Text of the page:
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What is the main difference of the three? Can I use only one of them for everything (e.g. GPG for SSH authentication)

If I encrypt my private key with a pass-phrase, is it strong enough so that if someone steals my laptop or private key, I'm safe?

If not, what about encrypting my private key with the scrypt algorithm?

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closed as off-topic by e-sushi, otus, DrLecter, Gilles, poncho Aug 19 at 2:37

  • This question does not appear to be about cryptography within the scope defined in the help center.
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Probably belongs to security stack exchange. –  Jens Erat Mar 5 '13 at 14:24
    
I don't think so. It has to do entirely with the algorithms (except for the GPG/PGP part) –  ttouch Mar 5 '13 at 14:29
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In the FAQ I'm reading "to security.SE if you want to know what you should do now" and this question seems all about what to do, not about "the internals" of the algorithms. –  Jens Erat Mar 5 '13 at 14:44
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You mixed multiple independent questions here, which doesn't make it totally clear what to answer. scrypt is not an encryption algorithm. –  Paŭlo Ebermann Mar 5 '13 at 19:07
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This question appears to be off-topic according to our help center because it is about cryptographic software, not its cryptographic internals. –  e-sushi Aug 18 at 5:27

1 Answer 1

up vote 3 down vote accepted

What is the main difference of the three? Can I use only one of them for everything (e.g. GPG for SSH authentication)

  • GnuPG is an free and open-source implementation of the OpenPGP standard.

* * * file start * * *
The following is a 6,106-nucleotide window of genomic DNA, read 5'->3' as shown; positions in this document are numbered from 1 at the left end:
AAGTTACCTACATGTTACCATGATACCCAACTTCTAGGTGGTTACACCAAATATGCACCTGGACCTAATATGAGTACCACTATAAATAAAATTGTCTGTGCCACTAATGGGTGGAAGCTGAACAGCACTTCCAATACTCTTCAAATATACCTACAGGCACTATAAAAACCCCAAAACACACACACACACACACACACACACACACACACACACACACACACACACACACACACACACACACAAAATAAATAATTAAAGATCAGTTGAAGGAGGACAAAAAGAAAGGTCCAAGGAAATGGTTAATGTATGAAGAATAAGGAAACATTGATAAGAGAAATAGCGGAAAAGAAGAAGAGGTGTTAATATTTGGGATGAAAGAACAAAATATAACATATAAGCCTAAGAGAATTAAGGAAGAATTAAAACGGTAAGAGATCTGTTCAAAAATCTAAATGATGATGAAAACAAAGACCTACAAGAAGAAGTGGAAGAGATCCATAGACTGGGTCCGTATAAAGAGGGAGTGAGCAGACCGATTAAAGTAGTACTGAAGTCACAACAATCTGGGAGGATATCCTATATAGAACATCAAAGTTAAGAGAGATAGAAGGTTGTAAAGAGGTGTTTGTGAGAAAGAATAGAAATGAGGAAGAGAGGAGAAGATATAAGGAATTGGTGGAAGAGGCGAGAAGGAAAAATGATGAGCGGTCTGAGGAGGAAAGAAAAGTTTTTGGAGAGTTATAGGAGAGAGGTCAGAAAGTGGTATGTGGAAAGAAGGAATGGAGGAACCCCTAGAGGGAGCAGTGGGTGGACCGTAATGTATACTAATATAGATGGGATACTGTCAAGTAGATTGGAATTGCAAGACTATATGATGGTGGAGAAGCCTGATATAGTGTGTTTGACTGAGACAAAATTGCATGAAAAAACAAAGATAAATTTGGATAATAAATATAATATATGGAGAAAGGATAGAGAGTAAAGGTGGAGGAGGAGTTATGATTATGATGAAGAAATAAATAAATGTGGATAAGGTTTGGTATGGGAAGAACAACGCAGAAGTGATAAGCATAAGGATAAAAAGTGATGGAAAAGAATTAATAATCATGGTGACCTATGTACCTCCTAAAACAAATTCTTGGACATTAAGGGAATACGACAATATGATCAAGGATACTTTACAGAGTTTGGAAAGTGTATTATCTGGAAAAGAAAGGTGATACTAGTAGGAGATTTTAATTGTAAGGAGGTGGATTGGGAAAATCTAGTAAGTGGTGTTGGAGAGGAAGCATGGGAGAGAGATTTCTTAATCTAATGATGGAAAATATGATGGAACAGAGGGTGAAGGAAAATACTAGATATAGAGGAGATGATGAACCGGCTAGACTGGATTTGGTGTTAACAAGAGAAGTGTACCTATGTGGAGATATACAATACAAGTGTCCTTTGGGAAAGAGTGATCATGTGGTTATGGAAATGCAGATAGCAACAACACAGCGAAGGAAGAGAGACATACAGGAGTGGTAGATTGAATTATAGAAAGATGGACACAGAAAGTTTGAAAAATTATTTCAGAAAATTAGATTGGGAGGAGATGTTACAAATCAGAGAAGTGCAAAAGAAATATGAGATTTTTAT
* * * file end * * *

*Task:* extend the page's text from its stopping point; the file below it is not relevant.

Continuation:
• Symantec PGP is a proprietary implementation of the OpenPGP standard.
  • The OpenPGP standard defines ways to sign and encrypt information (like mail, other documents and code/software).
  • OpenSSH is about connection securely to remote computers. For authenticating you need some secret, usually this is a passphrase or SSH key.

With OpenPGP, you hold a secret (private key) which also can be used for authenticating yourself. It needs software support for that, and I haven't heard of some code doing this for (Symantec) PGP, but there is a way doing this with GnuPG.

If I encrypt my private key with a pass-phrase, is it strong enough so that if someone steals my laptop or private key, I'm safe?

Your password encrypts your private key. The key is safe as long as your password is safe. If your password is too weak (dictionary-attacks, not long enough, easy to brute-force for other reasons), your key is vulnerable, too.

Think about how valuable your key is for an attacker and choose fitting security measures like storing your key offline (in the and of this answer).

If not, what about encrypting my private key with the scrypt algorithm?

If doing so, security depends on the password you're using for scrypt and scrypt's algorithm. You can achieve the same amount of security with a good OpenPGP password, so there is no need for additionally encrypting your key.

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Thank you! Just what I was searching for! –  ttouch Mar 5 '13 at 14:28

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